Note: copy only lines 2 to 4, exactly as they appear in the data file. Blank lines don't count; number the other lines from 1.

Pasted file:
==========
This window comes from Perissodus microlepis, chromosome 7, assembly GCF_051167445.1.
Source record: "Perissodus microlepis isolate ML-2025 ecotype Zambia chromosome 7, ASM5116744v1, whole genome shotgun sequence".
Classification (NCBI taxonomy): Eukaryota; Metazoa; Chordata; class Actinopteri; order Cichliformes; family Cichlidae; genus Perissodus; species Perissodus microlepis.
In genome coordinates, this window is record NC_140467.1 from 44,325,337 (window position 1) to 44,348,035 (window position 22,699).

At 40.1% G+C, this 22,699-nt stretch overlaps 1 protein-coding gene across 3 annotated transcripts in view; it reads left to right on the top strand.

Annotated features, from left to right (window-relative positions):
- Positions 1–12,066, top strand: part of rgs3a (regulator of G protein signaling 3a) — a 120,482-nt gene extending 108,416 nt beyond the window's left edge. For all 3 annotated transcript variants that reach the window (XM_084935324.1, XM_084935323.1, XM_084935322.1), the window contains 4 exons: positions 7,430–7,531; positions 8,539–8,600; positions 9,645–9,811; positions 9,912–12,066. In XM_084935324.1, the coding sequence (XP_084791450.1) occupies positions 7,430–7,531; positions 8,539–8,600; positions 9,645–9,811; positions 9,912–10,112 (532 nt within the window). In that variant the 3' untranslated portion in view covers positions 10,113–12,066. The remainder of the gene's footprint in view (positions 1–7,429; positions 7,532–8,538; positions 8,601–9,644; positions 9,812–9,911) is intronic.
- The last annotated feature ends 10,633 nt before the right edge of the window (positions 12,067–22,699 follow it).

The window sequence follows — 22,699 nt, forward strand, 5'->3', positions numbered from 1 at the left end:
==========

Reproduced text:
Source record: "Perissodus microlepis isolate ML-2025 ecotype Zambia chromosome 7, ASM5116744v1, whole genome shotgun sequence".
Classification (NCBI taxonomy): Eukaryota; Metazoa; Chordata; class Actinopteri; order Cichliformes; family Cichlidae; genus Perissodus; species Perissodus microlepis.
In genome coordinates, this window is record NC_140467.1 from 44,325,337 (window position 1) to 44,348,035 (window position 22,699).